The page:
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Nasty Women Unite: Tribeca and Chanel Bring Together Female Filmmakers Against Donald Trump

At an annual luncheon celebrating the next wave of female filmmakers, one man was on everyone's mind.

Paula Weinstein and Jane Rosenthal at the Through Her Lens: The Tribeca Chanel Women’s Filmmaker Program kickoff luncheon

BFA

No one said the name “Donald Trump” at the annual Through Her Lens: The Tribeca Chanel Women’s Filmmaker Program kickoff luncheon, held this afternoon at New York City’s Locanda Verde restaurant. But they didn’t need to. As Jane Rosenthal, the Executive Chair of Tribeca Enterprises (and co-founder of the Tribeca Film Festival) greeted the crowd with an enthusiastic cry for her fellow “nasty ladies!” to welcome each other, it was clear that the group, composed of leading female actresses, directors, writers, producers, casting directors and costume designers, was already on the same page.

Now in its second year, the Through Her Lens program is a three-day workshop that “aims to balance industry support, artistic development and funding for new and emerging U.S.-based female writers and directors of short-form narrative films.” This year’s group consists of five filmmakers, who will each pitch their project to a group of industry peers in hopes of being awarded full financing to make their short (the four other projects will each receive other grants to help aid in the creation of their films). The luncheon is traditionally held on the first day of the program, and offers up a chance for the filmmakers and other friends of Tribeca to mix and mingle.

READ MORE: ‘Through Her Lens’ 2016: Tribeca and Chanel Announce Participants in Second Annual Women’s Filmmaker Program

Guests this year included all five filmmakers — Ani Simon-Kennedy, Catherine Eaton, A.V. Rockwell, Joey Ally and Sonejuhi Sinha — along with mentors, advisors and supporters like Katie Holmes, Sienna Miller, Jennifer Westfeldt, Rashida Jones, Zosia Mamet, Emily Mortimer, Ruth Wilson, Mary Stuart Masterson and Mamie Gummer. And it came as no surprise that everyone wanted to talk about the upcoming — and historical — election.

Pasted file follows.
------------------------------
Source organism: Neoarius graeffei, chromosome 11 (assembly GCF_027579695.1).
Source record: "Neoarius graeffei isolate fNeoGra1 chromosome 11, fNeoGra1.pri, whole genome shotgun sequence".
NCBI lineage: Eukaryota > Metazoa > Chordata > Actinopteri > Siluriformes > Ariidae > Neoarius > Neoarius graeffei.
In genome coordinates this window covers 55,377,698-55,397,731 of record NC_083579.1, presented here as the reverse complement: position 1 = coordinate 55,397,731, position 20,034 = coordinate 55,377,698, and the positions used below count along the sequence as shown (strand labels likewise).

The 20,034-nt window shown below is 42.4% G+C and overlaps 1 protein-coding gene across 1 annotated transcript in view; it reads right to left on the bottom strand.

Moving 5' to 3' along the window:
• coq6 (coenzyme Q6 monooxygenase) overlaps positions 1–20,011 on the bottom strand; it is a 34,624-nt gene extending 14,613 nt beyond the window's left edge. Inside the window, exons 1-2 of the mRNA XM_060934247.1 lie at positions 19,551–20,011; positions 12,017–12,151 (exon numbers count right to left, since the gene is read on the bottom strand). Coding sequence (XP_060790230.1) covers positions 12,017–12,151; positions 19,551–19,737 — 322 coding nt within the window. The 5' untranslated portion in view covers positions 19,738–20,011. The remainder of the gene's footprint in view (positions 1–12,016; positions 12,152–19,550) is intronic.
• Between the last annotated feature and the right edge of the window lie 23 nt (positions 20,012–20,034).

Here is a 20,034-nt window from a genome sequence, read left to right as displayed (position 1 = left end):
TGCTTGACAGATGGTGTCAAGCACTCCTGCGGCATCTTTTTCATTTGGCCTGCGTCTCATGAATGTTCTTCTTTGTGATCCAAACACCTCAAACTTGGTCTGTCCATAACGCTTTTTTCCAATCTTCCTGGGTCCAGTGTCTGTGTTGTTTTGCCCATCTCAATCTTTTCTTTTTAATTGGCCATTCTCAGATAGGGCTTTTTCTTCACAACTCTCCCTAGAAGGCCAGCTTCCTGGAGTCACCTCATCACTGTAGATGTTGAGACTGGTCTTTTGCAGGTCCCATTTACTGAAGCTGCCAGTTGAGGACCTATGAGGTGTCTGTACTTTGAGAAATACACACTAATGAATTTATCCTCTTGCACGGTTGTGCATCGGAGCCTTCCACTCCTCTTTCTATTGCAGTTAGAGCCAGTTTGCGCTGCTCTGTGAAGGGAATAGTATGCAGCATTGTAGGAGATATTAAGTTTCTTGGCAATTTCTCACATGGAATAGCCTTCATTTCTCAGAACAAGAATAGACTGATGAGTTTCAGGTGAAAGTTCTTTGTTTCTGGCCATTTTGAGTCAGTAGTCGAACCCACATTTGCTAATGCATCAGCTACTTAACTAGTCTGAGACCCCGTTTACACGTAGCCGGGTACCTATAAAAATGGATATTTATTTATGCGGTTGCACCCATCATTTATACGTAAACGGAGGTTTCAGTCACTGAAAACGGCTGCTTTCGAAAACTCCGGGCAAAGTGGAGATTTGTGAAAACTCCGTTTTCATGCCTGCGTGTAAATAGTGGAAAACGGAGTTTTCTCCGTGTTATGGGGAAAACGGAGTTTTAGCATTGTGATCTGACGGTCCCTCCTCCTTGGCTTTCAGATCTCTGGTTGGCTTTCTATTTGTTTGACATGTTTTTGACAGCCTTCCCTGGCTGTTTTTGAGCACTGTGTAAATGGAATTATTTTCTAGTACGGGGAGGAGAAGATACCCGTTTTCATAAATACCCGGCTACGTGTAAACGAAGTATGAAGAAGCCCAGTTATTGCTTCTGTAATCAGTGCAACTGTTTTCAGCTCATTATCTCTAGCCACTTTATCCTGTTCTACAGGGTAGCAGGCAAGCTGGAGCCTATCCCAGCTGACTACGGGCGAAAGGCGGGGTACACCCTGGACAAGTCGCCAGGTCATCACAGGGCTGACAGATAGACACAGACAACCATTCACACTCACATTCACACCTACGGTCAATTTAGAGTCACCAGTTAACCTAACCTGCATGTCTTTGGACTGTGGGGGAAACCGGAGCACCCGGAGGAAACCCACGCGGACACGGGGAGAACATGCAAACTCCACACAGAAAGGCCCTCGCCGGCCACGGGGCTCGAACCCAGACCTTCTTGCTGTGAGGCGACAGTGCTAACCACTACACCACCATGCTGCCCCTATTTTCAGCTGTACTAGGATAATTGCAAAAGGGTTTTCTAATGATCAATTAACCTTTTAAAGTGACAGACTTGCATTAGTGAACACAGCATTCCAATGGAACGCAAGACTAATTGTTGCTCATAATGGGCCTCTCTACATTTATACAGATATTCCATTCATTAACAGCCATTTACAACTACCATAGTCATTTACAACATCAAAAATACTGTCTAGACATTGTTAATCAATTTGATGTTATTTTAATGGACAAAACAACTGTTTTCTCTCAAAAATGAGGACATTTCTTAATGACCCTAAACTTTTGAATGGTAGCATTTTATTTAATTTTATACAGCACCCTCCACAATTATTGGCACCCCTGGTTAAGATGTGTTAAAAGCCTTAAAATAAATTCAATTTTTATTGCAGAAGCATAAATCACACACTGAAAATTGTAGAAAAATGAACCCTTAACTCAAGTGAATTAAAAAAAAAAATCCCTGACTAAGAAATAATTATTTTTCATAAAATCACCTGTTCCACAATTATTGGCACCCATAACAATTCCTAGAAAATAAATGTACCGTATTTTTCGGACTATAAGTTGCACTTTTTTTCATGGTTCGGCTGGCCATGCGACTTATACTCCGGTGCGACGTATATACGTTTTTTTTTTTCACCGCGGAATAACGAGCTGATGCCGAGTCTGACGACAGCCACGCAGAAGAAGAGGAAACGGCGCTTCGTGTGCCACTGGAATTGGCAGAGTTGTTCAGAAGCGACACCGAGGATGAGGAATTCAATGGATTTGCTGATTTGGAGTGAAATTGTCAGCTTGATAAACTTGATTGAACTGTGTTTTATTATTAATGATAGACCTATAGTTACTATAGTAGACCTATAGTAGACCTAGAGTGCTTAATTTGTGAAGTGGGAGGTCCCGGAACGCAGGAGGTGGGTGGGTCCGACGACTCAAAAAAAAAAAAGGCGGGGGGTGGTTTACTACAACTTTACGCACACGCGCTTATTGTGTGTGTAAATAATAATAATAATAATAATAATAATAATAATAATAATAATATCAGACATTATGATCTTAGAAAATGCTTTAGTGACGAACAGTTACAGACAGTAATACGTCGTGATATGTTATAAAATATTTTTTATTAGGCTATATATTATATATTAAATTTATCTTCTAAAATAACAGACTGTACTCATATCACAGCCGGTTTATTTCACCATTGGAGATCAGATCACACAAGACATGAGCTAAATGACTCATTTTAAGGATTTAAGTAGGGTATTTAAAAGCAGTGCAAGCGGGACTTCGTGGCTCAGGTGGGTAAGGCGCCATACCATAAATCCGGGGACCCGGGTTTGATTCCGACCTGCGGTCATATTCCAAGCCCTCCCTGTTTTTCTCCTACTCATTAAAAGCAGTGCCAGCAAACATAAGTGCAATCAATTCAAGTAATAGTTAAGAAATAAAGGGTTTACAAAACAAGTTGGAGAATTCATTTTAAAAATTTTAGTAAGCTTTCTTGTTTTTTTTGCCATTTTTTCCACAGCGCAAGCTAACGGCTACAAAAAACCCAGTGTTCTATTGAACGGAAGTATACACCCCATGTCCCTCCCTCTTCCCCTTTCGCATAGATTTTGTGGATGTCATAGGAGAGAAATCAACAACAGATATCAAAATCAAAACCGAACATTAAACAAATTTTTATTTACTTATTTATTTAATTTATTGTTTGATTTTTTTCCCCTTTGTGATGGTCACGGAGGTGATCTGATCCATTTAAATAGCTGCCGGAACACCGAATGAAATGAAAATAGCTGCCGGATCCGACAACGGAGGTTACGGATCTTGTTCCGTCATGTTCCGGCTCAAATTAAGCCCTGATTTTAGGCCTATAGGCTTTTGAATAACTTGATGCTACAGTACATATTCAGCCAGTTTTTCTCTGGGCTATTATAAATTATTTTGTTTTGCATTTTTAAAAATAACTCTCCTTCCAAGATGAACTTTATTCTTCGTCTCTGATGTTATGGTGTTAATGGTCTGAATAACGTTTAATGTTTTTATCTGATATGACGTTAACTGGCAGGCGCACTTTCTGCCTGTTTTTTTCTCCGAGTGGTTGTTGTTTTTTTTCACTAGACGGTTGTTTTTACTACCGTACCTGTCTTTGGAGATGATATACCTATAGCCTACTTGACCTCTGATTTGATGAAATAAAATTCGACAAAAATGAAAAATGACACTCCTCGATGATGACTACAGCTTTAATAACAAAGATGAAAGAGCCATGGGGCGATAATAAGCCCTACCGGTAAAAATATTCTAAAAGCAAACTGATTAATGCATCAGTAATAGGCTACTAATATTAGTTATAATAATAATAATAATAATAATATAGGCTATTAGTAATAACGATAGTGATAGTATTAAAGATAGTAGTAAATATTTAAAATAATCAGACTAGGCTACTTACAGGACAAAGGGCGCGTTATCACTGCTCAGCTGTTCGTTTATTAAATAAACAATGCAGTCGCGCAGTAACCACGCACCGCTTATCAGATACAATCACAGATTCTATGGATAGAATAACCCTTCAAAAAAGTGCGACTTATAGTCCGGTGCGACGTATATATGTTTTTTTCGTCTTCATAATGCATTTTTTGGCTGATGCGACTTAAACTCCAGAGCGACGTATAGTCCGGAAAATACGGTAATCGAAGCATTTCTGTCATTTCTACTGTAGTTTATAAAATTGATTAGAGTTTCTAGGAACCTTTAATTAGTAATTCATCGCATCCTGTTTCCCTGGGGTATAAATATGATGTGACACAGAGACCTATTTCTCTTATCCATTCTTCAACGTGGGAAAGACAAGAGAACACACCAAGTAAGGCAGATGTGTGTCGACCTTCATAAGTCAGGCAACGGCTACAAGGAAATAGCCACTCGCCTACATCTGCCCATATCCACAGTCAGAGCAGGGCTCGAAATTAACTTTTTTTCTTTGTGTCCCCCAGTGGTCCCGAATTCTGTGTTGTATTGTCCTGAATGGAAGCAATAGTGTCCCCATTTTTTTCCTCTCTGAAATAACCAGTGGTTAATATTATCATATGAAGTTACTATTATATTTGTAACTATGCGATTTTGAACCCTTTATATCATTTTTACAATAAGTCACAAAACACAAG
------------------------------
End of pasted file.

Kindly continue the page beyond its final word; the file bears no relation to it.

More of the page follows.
As Rosenthal unveiled some brief opening remarks, her focus was clear. “In two weeks from today, I hope that we will break the biggest glass ceiling we’ve ever had,” she said. Greeted with a very loud response from the packed room, Rosenthal laughed, “So, obviously, you all know what I’m talking about.”

It was with that same boundary-busting spirit that Rosenthal highlighted the intent of the program, which nodded to something said by Ingrid Jungermann, whose horror-comedy “Women Who Kill” debuted at the film festival earlier this year. When discussing being a woman in the industry and the growing uptick — or at least interest — in female-led filmmaking, Jungermann called the change in attitude “hashtag diversity,” and it’s a concept that has stuck with Rosenthal.

“‘Hashtag diversity,’ ‘women filmmaking,’ it’s new to a lot of people. That’s why they’re putting ‘hashtag’ [on it]. At Tribeca, it’s in our DNA,” Rosenthal said. “We’re thrilled that this project can actually really mentor women storytellers, no matter what part of the story you want to tell and how you want to tell it.”

For Tribeca, talking the talk is not nearly as important as walking the walk, something they’ve done for many years. And their support of women couldn’t come at a more canny time. Rosenthal was followed by Paula Weinstein, her long-time mentor and the Executive Vice President Tribeca Enterprises, who also had Trump on the brain.

“I’m so happy to see you all here,” Weinstein said to the crowd. “And particularly happy in view of the vulgarity and the language that has been presented to us through this campaign, on one side.”

READ MORE: Filmmaker Anna Martemucci Wins First-Ever Female-Focused ‘Through Her Lens’ Grant

But Weinstein found one silver lining.

“The more we think about it, in a way we’re glad that all the hidden words are gone and the true feelings are out,” she said to an increasingly raucous crowd. “We always knew what we were fighting, but now there’s a larger group, women of all different parties and political convictions, who are coming together in understanding that the patriarchy [won’t die easily], but it will.”

She was also hopeful about the larger role that women and their vote will play in the presidential election, noting, “Women have, over the last few years, made the difference in elections — but never quite as we will this time.”

In closing her brief remarks, which leaned heavily on lauding the next generation of filmmakers in the room, Weinstein maintained her singular focus on the future, one that was met with the loudest applause of the afternoon: “Onward to victory in two weeks from now.”

The three-day Through Her Lens program is taking place now in New York City, and concludes on Thursday with the announcement of the winner of the program’s full-finance grant.

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